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The What, Why And How Of Vegan Baking

vegan baking

Most of us have heard the term, but many of us are still not clear about what it is and how to do it. We are talking, of course, about veganism. Those who live the vegan lifestyle (and yes, it is a lifestyle) tend to be passionate about it. They know the rules, they live it every day. Those who do not are mystified.

Case in point: I was recently corrected regarding an ingredient in one of my products. I, being one not living the vegan lifestyle, was unaware that honey is not vegan. Did you know this? I did not. According to The Vegan Society, "Honey is made by bees for bees, and their health can be sacrificed when it is harvested by humans. Importantly, harvesting honey does not correlate with The Vegan Society's definition of veganism, which seeks to exclude not just cruelty, but exploitation".

And this is at the heart of veganism. Unlike the gluten-free choice, which is one that many make out of necessity, the choice to live vegan is made primarily out of a desire to end the exploitation of animals by man. It is essentially a cause.

What does this mean for bakers? Well, it means that anyone who wants to bake, but doesn't want to support the meat and dairy industries, has to change the way they do things. Here at The Country Oven we are introducing vegan products to our customers and plan on expanding the selection as demand grows. If you are a home baker, and want to explore vegan baking, here is some info you should know:

non-dairy baking

In the dairy industry, calves and their mothers are separated shortly after birth

Animal products are not allowed. Think about that for a moment. Animal-sourced ingredients are staples of traditional baking, and essential to its success. This includes milk (and all its components such as lactose, casein

and whey), butter, eggs, honey, gelatin and possibly some kinds of refined cane sugar. Nothing that came from an animal--including insects--is permitted in vegan baking. For a more complete list of foods to avoid click here.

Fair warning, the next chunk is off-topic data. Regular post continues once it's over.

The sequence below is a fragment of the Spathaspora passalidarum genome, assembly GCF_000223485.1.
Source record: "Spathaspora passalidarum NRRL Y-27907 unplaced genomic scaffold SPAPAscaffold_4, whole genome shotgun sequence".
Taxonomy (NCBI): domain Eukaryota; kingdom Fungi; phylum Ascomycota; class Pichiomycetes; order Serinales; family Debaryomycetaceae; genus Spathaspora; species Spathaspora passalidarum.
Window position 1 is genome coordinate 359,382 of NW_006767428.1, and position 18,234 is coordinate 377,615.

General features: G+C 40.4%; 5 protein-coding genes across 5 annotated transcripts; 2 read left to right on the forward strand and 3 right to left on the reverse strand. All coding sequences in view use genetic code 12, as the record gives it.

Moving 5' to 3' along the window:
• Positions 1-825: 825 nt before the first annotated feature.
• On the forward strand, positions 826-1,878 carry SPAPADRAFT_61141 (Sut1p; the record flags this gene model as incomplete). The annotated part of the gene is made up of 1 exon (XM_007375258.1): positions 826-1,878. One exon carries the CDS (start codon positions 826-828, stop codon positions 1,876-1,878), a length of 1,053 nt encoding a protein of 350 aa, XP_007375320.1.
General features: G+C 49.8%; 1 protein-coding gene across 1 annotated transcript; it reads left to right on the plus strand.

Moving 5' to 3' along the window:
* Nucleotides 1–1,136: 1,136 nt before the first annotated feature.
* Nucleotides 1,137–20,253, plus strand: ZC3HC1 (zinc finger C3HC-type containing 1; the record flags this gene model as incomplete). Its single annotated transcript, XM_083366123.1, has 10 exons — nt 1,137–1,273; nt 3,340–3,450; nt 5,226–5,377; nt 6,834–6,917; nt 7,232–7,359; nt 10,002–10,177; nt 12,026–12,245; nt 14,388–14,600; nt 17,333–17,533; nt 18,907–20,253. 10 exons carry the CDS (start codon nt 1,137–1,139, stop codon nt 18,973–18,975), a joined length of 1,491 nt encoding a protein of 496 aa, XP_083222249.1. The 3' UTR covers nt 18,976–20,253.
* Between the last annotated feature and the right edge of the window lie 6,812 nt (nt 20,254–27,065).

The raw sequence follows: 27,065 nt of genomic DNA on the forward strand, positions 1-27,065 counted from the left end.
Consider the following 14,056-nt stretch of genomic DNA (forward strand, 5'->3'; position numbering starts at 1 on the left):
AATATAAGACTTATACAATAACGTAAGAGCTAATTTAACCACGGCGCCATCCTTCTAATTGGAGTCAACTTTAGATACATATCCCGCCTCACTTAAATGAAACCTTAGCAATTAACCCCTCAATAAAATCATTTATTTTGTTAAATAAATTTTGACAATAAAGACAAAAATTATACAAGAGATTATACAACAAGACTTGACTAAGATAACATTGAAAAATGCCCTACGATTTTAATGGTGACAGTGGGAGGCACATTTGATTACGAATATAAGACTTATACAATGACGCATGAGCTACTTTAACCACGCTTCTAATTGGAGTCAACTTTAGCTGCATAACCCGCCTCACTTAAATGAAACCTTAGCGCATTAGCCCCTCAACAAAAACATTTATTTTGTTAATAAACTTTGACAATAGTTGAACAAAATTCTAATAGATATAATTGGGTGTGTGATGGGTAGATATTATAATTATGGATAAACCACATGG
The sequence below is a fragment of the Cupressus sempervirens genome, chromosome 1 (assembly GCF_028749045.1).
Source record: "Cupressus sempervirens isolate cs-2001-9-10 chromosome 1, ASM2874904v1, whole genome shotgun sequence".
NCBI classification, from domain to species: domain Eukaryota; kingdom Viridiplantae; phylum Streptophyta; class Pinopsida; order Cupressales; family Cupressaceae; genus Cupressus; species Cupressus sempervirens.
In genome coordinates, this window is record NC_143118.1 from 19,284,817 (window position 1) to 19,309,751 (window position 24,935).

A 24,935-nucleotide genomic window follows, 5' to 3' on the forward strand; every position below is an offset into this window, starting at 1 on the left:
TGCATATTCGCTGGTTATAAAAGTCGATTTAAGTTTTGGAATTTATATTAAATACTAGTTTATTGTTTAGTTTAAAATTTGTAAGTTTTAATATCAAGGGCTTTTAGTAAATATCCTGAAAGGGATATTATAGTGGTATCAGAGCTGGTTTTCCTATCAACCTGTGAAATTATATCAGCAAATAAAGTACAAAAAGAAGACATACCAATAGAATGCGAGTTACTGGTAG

So substitutions are necessary.

There's no getting around it. Without eggs, butter and milk you will need to use other ingredients to make vegan baking work:

Eggs: Replace this essential binder and thickener with flax or chia seeds, tofu, mashed banana, potato or tapioca starch. Keep in mind that certain kinds of baked goods do better with certain kinds of egg substitutes. Here is more info on suitable vegan egg substitutes.

Milk: Luckily for vegan bakers, there are now several good cow milk alternatives available. You can usually sub in soy, almond, coconut or rice milk in any recipe with no discernible effect.

Butter: Margarine can usually be substituted for butter, but check the ingredients to make sure there is no whey in there. You can also use pureed prune juice, unrefined coconut, canola, sesame or olive oils. There are also new vegan butters on the market that make replacement easy.

Sugar: The process of refining cane sugar involves something called bone char, animal bones used to give white sugar its pure white color. Check out these vegan alternatives to refined white and brown sugars.

How easy is it to make a vegan cake?

And methods and results may vary.

Some vegan baking methods vary from traditional baking, while some remain the same. The differences can determine whether or not your vegan baked goods are light, fluffy and tasty, or dense, flat and dry.

Always preheat your oven and bake immediately after combining dry and wet ingredients. Anything that you normally bring to room temperature--such as eggs and dairy--should also be brought to room temperature. This applies to vegan butters and margarine.

Prepare your flax gels and vegan buttermilk in advance so that you can quickly add them at baking time. Sift flours and don't overbeat when mixing or you will end up with a dense product. And here's a pro vegan tip: traditional recipes rely on eggs for their structure, but need to minimize the effect of gluten in order to be light and fluffy. In vegan baking it's just the opposite. Utilize the power of gluten (assuming you are not also gluten-free) by adding more flour and less water, and by experimenting with egg replacers (see above). Finding the right ratio of liquids, binders and gluten is the secret to light and fluffy vegan baked goods.

Like all baking, vegan baking is a science. Knowing the what, why and how of it will get you started in the right direction. There are plenty of online resources out there, but the best teacher is practice. So get to it, and happy vegan baking to you!

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